Cate: You have a master’s degree in architecture—fascinating! Can you describe how you found your way to architecture, and then to your career as a musician? Do you see your music and interdisciplinary artwork entwined with architecture in any way?
Gabie: I had a BA in Art from UCLA, and while I was making music and visual art, I became unsure of myself as time progressed. At UCLA, my mentors Paul McCarthy and Richard Jackson were so influential that they gave my class the impression that we were super great and didn’t need grad school. Yet as time wore on, and I could not find work in art institutions, I felt I needed a badge to prove that I was capable. It’s very hard to explain but I was at a real low point in my self confidence. I was making photographs without much technical training, and researching landscape studies on my own. I started writing for a small zine, Great God Pan, that focused on California, and was asking myself if “art” was really where I belonged. I applied to a number of art graduate programs but didn’t get in, and on a whim applied to architecture school. I got in, and tried it, and hated it. It was a long, expensive, torturous and yet discursive route into art making.
After finishing my master in architecture I pursued an MFA in studio art. I’m especially interested in the built environment as a physical record of humanity writ on the land. I was able to develop a more robust knowledge about the built environment and even climate change through studying architecture, but I was and still am at odds with the institution itself. Architecture has a lot of self reflection to do—in my opinion architecture and urban design should operate more politically to meet the needs of the public ,to create sustainable and beautiful cities for all. Too much emphasis is on creating beauty for beauty’s sake—which means for the wealthy and privileged—absurdist antiquated thinking. Social practice should be located within architecture and urban design discourse. But until contemporary architectural design stops its navel gazing, cities will continually go through gentrification, evictions, and homelessness without much protest except from local activists and artists.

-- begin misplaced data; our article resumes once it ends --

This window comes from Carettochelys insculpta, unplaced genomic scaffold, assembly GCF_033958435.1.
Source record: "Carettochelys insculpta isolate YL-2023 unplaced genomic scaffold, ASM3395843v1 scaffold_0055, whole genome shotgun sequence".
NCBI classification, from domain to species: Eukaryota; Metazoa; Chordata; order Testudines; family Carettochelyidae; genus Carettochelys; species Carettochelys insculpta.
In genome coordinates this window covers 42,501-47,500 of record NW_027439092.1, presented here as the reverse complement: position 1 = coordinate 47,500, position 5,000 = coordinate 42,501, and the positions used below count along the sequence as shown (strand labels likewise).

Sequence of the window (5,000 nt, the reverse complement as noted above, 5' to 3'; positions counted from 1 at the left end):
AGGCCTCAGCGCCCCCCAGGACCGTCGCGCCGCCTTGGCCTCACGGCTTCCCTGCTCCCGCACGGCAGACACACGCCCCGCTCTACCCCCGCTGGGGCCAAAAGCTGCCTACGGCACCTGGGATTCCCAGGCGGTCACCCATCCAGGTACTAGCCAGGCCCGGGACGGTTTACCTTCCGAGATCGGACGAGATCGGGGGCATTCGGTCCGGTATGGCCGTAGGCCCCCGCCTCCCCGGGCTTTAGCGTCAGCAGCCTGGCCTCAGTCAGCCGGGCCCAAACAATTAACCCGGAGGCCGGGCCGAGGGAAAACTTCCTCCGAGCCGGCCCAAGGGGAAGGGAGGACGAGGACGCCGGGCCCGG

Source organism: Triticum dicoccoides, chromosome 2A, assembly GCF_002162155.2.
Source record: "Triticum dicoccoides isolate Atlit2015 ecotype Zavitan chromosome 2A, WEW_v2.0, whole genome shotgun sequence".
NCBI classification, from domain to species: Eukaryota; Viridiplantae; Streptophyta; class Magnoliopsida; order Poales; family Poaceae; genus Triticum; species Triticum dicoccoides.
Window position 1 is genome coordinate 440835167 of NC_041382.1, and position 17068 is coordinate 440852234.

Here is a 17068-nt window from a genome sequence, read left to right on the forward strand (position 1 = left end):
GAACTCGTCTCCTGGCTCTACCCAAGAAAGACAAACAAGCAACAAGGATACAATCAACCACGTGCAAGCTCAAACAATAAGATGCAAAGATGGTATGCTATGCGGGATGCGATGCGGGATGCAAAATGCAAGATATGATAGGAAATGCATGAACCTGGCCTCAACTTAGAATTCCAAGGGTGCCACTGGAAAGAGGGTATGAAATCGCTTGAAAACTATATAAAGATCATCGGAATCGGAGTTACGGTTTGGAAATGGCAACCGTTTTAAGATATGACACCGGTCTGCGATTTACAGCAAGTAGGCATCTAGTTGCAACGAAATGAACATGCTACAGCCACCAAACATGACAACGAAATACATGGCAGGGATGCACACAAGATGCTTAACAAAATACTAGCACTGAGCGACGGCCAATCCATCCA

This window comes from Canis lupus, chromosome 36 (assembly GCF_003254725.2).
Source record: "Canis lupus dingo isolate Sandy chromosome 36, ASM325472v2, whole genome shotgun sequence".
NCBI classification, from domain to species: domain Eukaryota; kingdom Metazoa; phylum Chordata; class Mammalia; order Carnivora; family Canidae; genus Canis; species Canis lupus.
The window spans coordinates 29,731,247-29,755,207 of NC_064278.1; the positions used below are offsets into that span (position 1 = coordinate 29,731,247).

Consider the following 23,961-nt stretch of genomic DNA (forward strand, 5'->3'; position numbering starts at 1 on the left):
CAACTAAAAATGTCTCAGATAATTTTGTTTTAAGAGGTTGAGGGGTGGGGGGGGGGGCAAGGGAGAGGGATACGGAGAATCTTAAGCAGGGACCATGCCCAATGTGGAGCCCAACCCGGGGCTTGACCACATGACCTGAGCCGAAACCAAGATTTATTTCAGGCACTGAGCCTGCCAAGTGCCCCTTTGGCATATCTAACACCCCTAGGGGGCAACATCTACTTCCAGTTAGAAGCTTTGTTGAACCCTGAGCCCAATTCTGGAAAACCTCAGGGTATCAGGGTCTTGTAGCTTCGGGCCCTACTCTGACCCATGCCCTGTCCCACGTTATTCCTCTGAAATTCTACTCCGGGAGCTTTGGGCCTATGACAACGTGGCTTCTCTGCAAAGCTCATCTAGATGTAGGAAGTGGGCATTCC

It Calls From the Creek, environmental installation, Gabie Strong
Cate: Your visual art has a concern with land and place. How did you come to feel a connection with land and place as a theme? What is your sense of connection or identity with your personal place/home?
Gabie: I moved around a lot in my youth. I was literally displaced. In some respects my interests in land, land use, landscape representation and the formation of cities comes from not knowing any one place. But I’m also interested in the places or agencies women have and do not have in society, and I’m curious about the correlation between social space and spaces of production.